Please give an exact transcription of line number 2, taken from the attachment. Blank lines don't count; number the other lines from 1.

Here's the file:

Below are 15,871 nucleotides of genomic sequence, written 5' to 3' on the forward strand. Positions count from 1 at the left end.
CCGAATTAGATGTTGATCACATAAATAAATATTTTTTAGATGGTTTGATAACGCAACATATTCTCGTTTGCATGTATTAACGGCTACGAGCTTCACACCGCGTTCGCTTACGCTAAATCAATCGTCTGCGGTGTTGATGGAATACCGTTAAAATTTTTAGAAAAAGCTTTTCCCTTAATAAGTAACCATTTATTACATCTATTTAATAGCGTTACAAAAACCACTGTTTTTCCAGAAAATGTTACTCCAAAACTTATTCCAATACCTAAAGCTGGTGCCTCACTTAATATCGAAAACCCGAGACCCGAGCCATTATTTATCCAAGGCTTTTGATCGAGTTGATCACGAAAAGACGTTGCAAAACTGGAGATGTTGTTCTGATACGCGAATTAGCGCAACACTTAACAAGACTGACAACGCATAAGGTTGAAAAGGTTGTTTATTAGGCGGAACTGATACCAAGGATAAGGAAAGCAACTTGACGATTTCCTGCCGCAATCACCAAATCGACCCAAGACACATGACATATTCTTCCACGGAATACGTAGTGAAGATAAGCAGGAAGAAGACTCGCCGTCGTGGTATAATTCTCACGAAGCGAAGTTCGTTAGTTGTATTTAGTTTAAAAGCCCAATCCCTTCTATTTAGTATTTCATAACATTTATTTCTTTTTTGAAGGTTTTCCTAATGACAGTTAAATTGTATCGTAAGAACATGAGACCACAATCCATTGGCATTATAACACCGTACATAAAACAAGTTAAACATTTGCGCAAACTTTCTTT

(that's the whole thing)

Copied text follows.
CCGAATTAGATGTTGATCACATAAATAAATATTTTTTAGATGGTTTGATAACGCAACATATTCTCGTTTGCATGTATTAACGGCTACGAGCTTCACACCGCGTTCGCTTACGCTAAATCAATCGTCTGCGGTGTTGATGGAATACCGTTAAAATTTTTAGAAAAAGCTTTTCCCTTAATAAGTAACCATTTATTACATCTATTTAATAGCGTTACAAAAACCACTGTTTTTCCAGAAAATGTTACTCCAAAACTTATTCCAATACCTAAAGCTGGTGCCTCACTTAATATCGAAAACCCGAGACCCGAGCCATTATTTATCCAAGGCTTTTGATCGAGTTGATCACGAAAAGACGTTGCAAAACTGGAGATGTTGTTCTGATACGCGAATTAGCGCAACACTTAACAAGACTGACAACGCATAAGGTTGAAAAGGTTGTTTATTAGGCGGAACTGATACCAAGGATAAGGAAAGCAACTTGACGATTTCCTGCCGCAATCACCAAATCGACCCAAGACACATGACATATTCTTCCACGGAATACGTAGTGAAGATAAGCAGGAAGAAGACTCGCCGTCGTGGTATAATTCTCACGAAGCGAAGTTCGTTAGTTGTATTTAGTTTAAAAGCCCAATCCCTTCTATTTAGTATTTCATAACATTTATTTCTTTTTTGAAGGTTTTCCTAATGACAGTTAAATTGTATCGTAAGAACATGAGACCACAATCCATTGGCATTATAACACCGTACATAAAACAAGTTAAACATTTGCGCAAACTTTCTTT